#SoupSeason: Sip on comforting soups to keep winter woes at bay

Updated on Nov 11, 2022 05:49 PM IST

As dense smog shrouds Delhi-NCR, a wholesome herb-infused soup could be your best pick to shield yourself from seasonal ailments. Chefs share how the humble beverage has undergone a flavourful makeover.

Assamese thukpa is a wholesome bowl that comprises the goodness of greens, veggies and dumplings.
Assamese thukpa is a wholesome bowl that comprises the goodness of greens, veggies and dumplings.

Coffee, cardigans and comfort food — the transitional period between autumn and winter stands for all things cosy. But, in addition to this, the season brings with it a host of seasonal ailments and flu. Not to mention, the air quality hits new lows every season in most major cities of north India. When faced with such climatic conditions, many would agree that there’s nothing more comforting than a warm bowl of soup to soothe those sniffles.

Soup has an inherent quality of providing comfort to people, irrespective of the flavours and ingredients used. A steaming bowl of soup packed with medicinal, flavourful herbs strikes as a perfect way to cosy up in the winters. Moreover, soups have now become very cuisine-centric,” notes Rohit Chadha, executive sous chef, JW Marriott Mumbai Juhu.

Once considered a simple broth, soups have undergone a flavourful upgrade, and are no more just a bowl of stock and bland, boiled veggies. “As the world is progressing towards a fast life, everyone is looking for easy ways to convert a simple meal into a wholesome and nutritious one. Adding universally accepted items like potatoes and carrots or even meat chunks easily make it a wholesome meal. Health-conscious people will look at spinach, which is healthy and at the same time, blends well into any soup. Pairing it with the now popular sourdough bread makes for a hearty meal,” says Naren Thimmaiah, executive chef at Vivanta Bengaluru.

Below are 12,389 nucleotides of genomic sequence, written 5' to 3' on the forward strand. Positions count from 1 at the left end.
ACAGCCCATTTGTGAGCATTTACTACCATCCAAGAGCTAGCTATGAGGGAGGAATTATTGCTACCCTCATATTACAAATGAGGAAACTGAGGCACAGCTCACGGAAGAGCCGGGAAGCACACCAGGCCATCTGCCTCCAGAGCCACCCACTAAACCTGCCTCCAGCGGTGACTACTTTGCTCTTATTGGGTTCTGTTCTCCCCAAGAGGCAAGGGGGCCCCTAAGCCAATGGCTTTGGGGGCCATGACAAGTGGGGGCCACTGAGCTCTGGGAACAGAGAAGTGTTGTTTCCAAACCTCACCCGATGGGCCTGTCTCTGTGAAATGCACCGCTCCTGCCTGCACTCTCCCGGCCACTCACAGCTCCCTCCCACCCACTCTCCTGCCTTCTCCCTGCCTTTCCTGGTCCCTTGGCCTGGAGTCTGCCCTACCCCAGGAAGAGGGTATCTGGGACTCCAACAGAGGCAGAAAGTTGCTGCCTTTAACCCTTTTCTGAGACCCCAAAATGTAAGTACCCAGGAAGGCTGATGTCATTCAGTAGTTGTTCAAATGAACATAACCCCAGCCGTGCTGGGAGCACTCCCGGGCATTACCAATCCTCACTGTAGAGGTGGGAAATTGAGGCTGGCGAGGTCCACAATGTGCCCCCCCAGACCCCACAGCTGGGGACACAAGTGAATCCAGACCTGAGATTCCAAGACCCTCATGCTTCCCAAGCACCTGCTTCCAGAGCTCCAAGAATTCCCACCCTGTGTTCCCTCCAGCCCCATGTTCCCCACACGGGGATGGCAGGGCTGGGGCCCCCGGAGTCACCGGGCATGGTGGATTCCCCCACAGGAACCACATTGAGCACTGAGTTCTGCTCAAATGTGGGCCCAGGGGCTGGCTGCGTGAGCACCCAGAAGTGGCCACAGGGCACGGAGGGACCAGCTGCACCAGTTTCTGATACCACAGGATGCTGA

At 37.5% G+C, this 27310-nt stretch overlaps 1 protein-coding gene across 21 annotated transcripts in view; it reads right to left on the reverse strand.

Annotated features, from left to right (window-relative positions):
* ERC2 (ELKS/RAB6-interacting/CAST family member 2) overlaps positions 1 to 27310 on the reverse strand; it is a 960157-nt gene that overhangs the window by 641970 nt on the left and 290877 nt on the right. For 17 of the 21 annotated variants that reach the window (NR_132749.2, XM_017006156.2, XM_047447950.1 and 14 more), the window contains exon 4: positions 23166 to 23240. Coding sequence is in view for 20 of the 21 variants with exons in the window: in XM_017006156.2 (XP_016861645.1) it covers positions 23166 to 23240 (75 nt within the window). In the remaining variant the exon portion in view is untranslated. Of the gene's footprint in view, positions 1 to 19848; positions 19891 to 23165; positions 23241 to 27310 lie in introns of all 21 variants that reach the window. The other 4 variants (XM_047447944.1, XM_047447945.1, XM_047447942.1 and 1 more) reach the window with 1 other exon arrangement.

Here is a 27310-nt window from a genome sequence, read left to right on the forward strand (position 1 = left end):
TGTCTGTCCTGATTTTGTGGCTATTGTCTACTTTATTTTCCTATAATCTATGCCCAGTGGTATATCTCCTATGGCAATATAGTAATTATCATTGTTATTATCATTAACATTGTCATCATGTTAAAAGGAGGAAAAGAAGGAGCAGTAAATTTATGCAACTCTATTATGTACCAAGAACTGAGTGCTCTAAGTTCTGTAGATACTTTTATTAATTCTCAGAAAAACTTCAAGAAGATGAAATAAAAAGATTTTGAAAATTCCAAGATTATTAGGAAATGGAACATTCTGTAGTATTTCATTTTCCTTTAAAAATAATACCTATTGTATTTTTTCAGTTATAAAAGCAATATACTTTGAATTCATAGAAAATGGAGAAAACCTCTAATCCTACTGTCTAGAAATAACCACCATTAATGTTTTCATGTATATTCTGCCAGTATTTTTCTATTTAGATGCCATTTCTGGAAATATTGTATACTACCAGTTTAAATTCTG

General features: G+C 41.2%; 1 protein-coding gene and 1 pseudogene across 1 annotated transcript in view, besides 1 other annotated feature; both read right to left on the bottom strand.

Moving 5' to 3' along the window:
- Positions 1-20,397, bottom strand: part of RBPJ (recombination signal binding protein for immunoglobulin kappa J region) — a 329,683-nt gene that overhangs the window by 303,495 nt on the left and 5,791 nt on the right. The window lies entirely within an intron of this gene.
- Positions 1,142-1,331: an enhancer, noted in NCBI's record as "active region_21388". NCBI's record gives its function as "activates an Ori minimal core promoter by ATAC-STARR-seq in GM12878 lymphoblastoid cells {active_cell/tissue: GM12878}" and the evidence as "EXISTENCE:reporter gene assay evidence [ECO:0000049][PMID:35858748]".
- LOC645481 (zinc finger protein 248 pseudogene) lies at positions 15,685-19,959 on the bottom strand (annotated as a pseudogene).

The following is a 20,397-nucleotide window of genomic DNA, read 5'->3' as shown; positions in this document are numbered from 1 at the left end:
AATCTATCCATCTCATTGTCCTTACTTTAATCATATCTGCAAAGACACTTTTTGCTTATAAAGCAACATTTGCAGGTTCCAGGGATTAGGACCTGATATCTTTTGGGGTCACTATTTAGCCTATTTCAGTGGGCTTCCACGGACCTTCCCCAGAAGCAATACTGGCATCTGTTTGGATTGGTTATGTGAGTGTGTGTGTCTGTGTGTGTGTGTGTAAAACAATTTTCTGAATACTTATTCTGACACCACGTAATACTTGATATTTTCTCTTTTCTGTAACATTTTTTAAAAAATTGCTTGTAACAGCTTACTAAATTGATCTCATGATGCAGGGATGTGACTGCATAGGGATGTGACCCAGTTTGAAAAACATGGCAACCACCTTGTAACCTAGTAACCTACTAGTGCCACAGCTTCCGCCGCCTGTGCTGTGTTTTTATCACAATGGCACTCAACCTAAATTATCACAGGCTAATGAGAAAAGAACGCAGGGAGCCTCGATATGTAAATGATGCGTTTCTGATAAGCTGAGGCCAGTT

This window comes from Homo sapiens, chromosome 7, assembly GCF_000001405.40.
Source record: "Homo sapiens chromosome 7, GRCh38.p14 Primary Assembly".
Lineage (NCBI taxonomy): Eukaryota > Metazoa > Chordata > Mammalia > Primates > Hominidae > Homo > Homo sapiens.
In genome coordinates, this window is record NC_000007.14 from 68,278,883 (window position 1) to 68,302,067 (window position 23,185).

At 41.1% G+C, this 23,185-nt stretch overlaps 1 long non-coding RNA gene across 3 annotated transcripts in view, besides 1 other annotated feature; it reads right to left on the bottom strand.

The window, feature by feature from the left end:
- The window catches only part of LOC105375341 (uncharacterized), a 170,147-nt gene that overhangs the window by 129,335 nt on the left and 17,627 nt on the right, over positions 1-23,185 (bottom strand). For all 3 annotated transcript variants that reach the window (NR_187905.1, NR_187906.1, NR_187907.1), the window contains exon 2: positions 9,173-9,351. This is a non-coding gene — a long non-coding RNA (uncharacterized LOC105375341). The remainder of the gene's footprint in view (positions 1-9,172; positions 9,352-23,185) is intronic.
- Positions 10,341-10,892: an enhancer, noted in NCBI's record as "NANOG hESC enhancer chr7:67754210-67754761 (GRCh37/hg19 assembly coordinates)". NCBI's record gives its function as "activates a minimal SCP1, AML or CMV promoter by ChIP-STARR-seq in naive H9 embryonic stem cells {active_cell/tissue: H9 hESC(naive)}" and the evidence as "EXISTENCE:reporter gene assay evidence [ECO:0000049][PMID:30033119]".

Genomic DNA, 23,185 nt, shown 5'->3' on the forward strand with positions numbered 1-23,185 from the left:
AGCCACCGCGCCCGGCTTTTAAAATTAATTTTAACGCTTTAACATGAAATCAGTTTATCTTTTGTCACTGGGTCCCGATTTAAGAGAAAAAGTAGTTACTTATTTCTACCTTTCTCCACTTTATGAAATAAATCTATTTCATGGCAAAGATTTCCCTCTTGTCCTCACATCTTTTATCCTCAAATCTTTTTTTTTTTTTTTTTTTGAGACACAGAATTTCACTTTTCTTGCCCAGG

The spread

Broadly, soups can be categorised in terms of broth, cream, puree, velouté, besides noodle soup variants and cold soups. “Most soups contain hot broth rich in vitamins, nutrient-rich veggies and make for a light meal option without taxing the body. From classics like chicken soup and tamatar ka shorba to the healing green tea and chickpea soup, Assamese thukpa and the protein-rich mixed lentil soup, options are aplenty for the season ahead,” shares Paul Kinny, director of culinary, The St. Regis Mumbai.

A classic chicken soup spells comfort on chilly evenings.
A classic chicken soup spells comfort on chilly evenings.

Moving beyond classics, one can upgrade a simple soup into something exotic. “Khow Suey is the best example for the same. It’s a noodle soup made of egg, noodles and curried meat with coconut milk, served with a variety of contrasting condiments. There are broths that can also act as a filler, like minestrone, which is loaded with vegetables and pasta. You can even add meat dumplings, wontons or dimsums,” shares Aman Khanna, culinary experience manager, The Connaught, New Delhi- IHCL SeleQtions.

Packing a flavourful punch